Lay-by truck stops in the 'age of austerity'
Once the preserve of long-distance lorry drivers, the nation's humble transport stops are seeing a new breed of customers coming through the door.
Truck stops come in all shapes and sizes - from the giant lorry park to the van and the demountable building powered by a generator.
Many of the smaller stops are perched beside lay-bys at the boundary between private farmland and the publicly-owned highway.
For those whose working lives are lived out on the road, they are vital resources. Lorry drivers say they plan routes based on the stops and the characters who run them.
But "austerity Britain" has brought new faces to the nation's truck stops.
Families, weekend travellers and business reps are increasingly joining truckers in these mobile diners.
The reason is simple - price.
A truck stop cup of tea is usually at least half the price of its bricks and mortar counterpart.
Vinnie Swain, who owns two established truck stops on the southbound stretch of the A12 near Kelvedon in Essex, said: "We are getting a lot more cars these days.
"We opened as a truck stop for lorry and drivers.
"But as the economic climate has got harder we are finding a lot more people stopping cars.
"We are getting a lot of families in now, especially at weekends."
'Meet all sorts'
People in cars are called "suits" by truckers and truck stop owners.
It is used as a term of "endearment", said Mr Swain, a former market trader.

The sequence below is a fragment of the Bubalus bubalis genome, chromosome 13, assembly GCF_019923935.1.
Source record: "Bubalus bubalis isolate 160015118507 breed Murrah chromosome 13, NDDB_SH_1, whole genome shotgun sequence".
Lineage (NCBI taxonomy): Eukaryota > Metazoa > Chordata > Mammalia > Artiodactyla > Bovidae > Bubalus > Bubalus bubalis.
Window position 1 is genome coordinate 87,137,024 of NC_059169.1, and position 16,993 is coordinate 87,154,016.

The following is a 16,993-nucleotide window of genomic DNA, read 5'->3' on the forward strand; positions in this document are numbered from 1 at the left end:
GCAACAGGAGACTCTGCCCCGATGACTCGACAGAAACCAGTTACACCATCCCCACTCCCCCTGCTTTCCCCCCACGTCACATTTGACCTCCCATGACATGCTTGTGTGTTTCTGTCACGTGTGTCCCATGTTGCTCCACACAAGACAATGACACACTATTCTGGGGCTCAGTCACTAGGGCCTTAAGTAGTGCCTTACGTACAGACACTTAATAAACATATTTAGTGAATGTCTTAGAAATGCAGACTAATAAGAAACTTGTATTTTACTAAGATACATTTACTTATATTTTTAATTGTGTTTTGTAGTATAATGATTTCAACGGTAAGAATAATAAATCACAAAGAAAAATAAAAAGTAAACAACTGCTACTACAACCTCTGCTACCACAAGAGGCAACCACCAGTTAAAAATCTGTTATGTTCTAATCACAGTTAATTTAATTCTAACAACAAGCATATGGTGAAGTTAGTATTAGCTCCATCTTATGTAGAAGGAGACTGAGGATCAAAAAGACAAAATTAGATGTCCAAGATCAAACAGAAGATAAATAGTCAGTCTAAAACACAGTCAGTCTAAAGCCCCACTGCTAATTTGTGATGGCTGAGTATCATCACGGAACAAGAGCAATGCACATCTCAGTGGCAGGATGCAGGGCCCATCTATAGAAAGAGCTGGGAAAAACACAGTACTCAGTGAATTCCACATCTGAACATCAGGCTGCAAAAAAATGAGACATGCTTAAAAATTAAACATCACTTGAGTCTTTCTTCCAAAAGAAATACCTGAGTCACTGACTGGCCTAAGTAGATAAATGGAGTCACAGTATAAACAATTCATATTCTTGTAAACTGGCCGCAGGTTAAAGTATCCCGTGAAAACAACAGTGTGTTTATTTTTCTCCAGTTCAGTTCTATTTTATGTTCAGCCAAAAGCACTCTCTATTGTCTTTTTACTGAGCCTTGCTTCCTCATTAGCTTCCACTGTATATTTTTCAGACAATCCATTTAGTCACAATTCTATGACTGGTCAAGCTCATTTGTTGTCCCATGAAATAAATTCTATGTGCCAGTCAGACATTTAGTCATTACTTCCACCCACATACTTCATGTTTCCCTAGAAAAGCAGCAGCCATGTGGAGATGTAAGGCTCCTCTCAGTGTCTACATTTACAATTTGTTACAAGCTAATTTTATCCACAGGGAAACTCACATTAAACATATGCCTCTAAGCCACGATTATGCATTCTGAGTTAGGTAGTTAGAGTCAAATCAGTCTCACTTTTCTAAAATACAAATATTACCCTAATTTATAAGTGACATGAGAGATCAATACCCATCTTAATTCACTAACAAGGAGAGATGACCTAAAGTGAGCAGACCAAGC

For Mr Swain, truck stops have become a family business. His wife Paula, who he married last year, takes care of one of the stops while he tends to the other.
In recent weeks, he has opened his stops in sub-zero temperatures, howling winds and belting rain.
Asked whether his morale was ever dented by winter weather, he said he would never consider not opening.
"We have to open," he said. "The drivers have still got to come out and do their runs.
"The sunshine is beautiful and it is lovely to work in the sunshine but we have to work all year round and we are open 52 weeks of the year."
Truck stops are usually powered by generators, which means foodstuffs are not kept overnight but replenished every day.
"We are limited in what we can sell," said Mr Swain. "But we have a fairly big range from breakfasts to sandwiches to ham and chips."
'Talk to anybody'
As he was speaking to BBC News, a soldier heading north towards Colchester Garrison approached holding a jerry can.
"I think I'm about to run out of diesel," the soldier, dressed in fatigues, boots and a beret, told him. Mr Swain reassured the soldier the nearest filling station was just a short drive away.
"Can I get you anything while you here?" Mr Swain asks.
The soldier smiles and asks for a cup of tea. He stands outside at the window counter and sups on his hot drink.
"You really do meet all sorts," Mr Swain said, once the soldier heads off.
"You've got to be friendly. People who come through the door, they don't expect people to be miserable they want to come in and see a smiling face.
"Some drivers want to talk to you, some have had a bad day and don't want to talk to anybody.
"You just go with the flow. The long and short of it is if they want to talk to me, I am happy to talk to anybody."
And for many long distance lorry drivers, a lay-by transport cafe proprietor might be the only person they see for hours at a time.
One haulier - Geoff - said: "I don't stick to one area so I might go two or three months before I do a particular area again.
"You never know where you're going to be from one day to the next.
"So, when you do, you plan your day. I knew I needed a stop before I got home, so I planned to stop here.
"He (Mr Swain) is a good old boy and I knew I could get something hot to eat and a cup of tea and once my break is up I'll head for home."